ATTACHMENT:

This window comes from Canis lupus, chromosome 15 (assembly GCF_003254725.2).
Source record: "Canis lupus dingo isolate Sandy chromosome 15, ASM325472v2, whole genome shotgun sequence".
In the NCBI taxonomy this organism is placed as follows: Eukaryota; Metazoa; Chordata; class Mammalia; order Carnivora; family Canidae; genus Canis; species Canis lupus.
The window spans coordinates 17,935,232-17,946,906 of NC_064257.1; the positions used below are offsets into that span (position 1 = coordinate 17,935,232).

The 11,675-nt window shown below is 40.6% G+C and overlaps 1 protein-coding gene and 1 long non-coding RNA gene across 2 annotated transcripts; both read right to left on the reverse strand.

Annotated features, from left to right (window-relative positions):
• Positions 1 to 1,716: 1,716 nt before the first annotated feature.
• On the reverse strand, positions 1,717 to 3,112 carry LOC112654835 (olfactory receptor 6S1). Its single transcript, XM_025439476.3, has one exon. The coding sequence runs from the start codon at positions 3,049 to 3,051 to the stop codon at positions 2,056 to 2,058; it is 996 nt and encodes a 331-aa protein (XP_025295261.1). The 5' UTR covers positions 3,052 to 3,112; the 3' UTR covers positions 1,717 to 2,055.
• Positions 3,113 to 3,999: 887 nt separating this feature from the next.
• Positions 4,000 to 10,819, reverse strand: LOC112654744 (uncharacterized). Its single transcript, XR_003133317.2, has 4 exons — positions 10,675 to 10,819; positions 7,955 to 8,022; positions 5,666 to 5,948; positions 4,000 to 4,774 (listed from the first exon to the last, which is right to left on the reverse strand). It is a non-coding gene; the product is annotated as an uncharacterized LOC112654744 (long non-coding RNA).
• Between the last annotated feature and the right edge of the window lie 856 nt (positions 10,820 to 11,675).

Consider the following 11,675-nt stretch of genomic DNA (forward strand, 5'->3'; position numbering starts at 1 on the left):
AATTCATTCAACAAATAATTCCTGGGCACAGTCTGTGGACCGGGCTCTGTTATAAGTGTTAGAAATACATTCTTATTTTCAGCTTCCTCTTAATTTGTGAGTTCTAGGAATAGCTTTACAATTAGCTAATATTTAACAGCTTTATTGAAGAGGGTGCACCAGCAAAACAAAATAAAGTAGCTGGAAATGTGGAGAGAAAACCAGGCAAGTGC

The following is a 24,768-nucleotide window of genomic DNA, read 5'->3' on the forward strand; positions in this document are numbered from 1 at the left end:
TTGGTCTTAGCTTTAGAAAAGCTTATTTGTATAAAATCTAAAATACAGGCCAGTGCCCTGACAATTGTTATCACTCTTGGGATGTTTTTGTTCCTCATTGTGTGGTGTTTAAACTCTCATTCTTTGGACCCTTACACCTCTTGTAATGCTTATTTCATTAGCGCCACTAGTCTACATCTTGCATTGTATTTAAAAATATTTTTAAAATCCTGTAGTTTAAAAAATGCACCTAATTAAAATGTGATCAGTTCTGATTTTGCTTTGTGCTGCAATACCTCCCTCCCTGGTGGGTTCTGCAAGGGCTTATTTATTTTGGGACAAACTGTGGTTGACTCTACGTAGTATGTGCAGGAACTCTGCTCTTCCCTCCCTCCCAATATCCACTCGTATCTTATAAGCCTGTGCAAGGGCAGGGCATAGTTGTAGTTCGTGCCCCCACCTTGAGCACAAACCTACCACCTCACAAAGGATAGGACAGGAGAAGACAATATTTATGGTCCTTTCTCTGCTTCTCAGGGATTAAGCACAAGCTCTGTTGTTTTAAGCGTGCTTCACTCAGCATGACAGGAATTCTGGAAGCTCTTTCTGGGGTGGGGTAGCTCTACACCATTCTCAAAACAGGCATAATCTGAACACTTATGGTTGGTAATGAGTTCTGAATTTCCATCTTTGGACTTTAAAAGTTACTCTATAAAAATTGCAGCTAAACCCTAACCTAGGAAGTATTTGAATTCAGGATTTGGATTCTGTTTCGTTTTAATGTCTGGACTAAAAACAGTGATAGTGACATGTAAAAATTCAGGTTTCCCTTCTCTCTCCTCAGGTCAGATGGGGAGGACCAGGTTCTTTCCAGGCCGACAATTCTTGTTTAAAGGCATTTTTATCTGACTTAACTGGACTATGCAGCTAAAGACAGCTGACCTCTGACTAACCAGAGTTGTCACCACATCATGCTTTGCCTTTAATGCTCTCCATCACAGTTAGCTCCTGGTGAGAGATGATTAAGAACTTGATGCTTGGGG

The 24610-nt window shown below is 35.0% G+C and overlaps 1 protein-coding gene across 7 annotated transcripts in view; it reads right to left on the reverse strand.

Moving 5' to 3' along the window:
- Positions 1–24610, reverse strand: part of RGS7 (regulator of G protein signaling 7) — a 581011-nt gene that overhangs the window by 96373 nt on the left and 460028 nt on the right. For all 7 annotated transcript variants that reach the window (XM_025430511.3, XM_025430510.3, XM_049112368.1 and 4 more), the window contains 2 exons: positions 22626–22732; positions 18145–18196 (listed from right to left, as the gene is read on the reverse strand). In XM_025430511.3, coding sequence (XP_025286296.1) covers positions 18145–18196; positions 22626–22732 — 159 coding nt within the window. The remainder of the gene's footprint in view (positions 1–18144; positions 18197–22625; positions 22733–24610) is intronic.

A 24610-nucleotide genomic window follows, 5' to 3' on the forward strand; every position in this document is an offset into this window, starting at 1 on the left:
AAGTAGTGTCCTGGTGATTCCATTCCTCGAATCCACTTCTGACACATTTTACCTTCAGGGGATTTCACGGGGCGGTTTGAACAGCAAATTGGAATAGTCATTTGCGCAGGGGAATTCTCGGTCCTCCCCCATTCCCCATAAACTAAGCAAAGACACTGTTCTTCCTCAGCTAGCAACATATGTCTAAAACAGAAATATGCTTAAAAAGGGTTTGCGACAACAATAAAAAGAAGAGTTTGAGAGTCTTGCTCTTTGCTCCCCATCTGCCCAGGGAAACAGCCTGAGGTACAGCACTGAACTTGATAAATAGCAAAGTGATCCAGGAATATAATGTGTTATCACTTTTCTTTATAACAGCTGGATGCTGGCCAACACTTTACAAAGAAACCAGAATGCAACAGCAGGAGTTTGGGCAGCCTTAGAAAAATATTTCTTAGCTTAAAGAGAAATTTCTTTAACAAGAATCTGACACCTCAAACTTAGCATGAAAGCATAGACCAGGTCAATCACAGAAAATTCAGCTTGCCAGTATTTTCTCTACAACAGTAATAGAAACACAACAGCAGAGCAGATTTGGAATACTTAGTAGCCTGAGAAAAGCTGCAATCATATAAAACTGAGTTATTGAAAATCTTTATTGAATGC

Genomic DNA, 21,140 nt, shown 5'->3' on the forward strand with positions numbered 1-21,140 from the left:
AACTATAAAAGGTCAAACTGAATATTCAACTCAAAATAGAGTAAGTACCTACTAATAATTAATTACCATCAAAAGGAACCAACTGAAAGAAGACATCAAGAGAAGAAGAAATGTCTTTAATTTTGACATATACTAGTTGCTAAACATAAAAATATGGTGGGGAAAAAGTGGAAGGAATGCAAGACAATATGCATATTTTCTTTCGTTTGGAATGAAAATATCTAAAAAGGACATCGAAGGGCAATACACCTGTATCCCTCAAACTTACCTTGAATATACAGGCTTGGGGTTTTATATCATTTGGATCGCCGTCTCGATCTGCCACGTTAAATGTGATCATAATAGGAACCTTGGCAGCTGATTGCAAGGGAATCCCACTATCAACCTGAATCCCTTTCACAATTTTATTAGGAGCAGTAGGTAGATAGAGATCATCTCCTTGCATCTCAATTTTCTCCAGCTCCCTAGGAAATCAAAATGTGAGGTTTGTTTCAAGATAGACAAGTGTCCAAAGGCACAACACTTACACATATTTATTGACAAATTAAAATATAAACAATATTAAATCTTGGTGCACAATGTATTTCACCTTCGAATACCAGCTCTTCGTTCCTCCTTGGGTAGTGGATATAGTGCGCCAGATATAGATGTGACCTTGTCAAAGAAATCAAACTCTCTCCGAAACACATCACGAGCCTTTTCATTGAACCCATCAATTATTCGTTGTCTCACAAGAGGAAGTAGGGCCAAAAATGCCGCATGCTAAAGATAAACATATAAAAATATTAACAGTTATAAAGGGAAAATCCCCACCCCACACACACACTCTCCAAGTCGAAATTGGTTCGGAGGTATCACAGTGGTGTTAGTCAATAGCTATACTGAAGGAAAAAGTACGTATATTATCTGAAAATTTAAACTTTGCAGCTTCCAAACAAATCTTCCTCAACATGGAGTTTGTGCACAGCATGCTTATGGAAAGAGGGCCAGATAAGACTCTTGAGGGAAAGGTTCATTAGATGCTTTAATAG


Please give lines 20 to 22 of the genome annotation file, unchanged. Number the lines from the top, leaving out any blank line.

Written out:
AAGTAGTGTCCTGGTGATTCCATTCCTCGAATCCACTTCTGACACATTTTACCTTCAGGGGATTTCACGGGGCGGTTTGAACAGCAAATTGGAATAGTCATTTGCGCAGGGGAATTCTCGGTCCTCCCCCATTCCCCATAAACTAAGCAAAGACACTGTTCTTCCTCAGCTAGCAACATATGTCTAAAACAGAAATATGCTTAAAAAGGGTTTGCGACAACAATAAAAAGAAGAGTTTGAGAGTCTTGCTCTTTGCTCCCCATCTGCCCAGGGAAACAGCCTGAGGTACAGCACTGAACTTGATAAATAGCAAAGTGATCCAGGAATATAATGTGTTATCACTTTTCTTTATAACAGCTGGATGCTGGCCAACACTTTACAAAGAAACCAGAATGCAACAGCAGGAGTTTGGGCAGCCTTAGAAAAATATTTCTTAGCTTAAAGAGAAATTTCTTTAACAAGAATCTGACACCTCAAACTTAGCATGAAAGCATAGACCAGGTCAATCACAGAAAATTCAGCTTGCCAGTATTTTCTCTACAACAGTAATAGAAACACAACAGCAGAGCAGATTTGGAATACTTAGTAGCCTGAGAAAAGCTGCAATCATATAAAACTGAGTTATTGAAAATCTTTATTGAATGC

Genomic DNA, 21,140 nt, shown 5'->3' on the forward strand with positions numbered 1-21,140 from the left:
AACTATAAAAGGTCAAACTGAATATTCAACTCAAAATAGAGTAAGTACCTACTAATAATTAATTACCATCAAAAGGAACCAACTGAAAGAAGACATCAAGAGAAGAAGAAATGTCTTTAATTTTGACATATACTAGTTGCTAAACATAAAAATATGGTGGGGAAAAAGTGGAAGGAATGCAAGACAATATGCATATTTTCTTTCGTTTGGAATGAAAATATCTAAAAAGGACATCGAAGGGCAATACACCTGTATCCCTCAAACTTACCTTGAATATACAGGCTTGGGGTTTTATATCATTTGGATCGCCGTCTCGATCTGCCACGTTAAATGTGATCATAATAGGAACCTTGGCAGCTGATTGCAAGGGAATCCCACTATCAACCTGAATCCCTTTCACAATTTTATTAGGAGCAGTAGGTAGATAGAGATCATCTCCTTGCATCTCAATTTTCTCCAGCTCCCTAGGAAATCAAAATGTGAGGTTTGTTTCAAGATAGACAAGTGTCCAAAGGCACAACACTTACACATATTTATTGACAAATTAAAATATAAACAATATTAAATCTTGGTGCACAATGTATTTCACCTTCGAATACCAGCTCTTCGTTCCTCCTTGGGTAGTGGATATAGTGCGCCAGATATAGATGTGACCTTGTCAAAGAAATCAAACTCTCTCCGAAACACATCACGAGCCTTTTCATTGAACCCATCAATTATTCGTTGTCTCACAAGAGGAAGTAGGGCCAAAAATGCCGCATGCTAAAGATAAACATATAAAAATATTAACAGTTATAAAGGGAAAATCCCCACCCCACACACACACTCTCCAAGTCGAAATTGGTTCGGAGGTATCACAGTGGTGTTAGTCAATAGCTATACTGAAGGAAAAAGTACGTATATTATCTGAAAATTTAAACTTTGCAGCTTCCAAACAAATCTTCCTCAACATGGAGTTTGTGCACAGCATGCTTATGGAAAGAGGGCCAGATAAGACTCTTGAGGGAAAGGTTCATTAGATGCTTTAATAG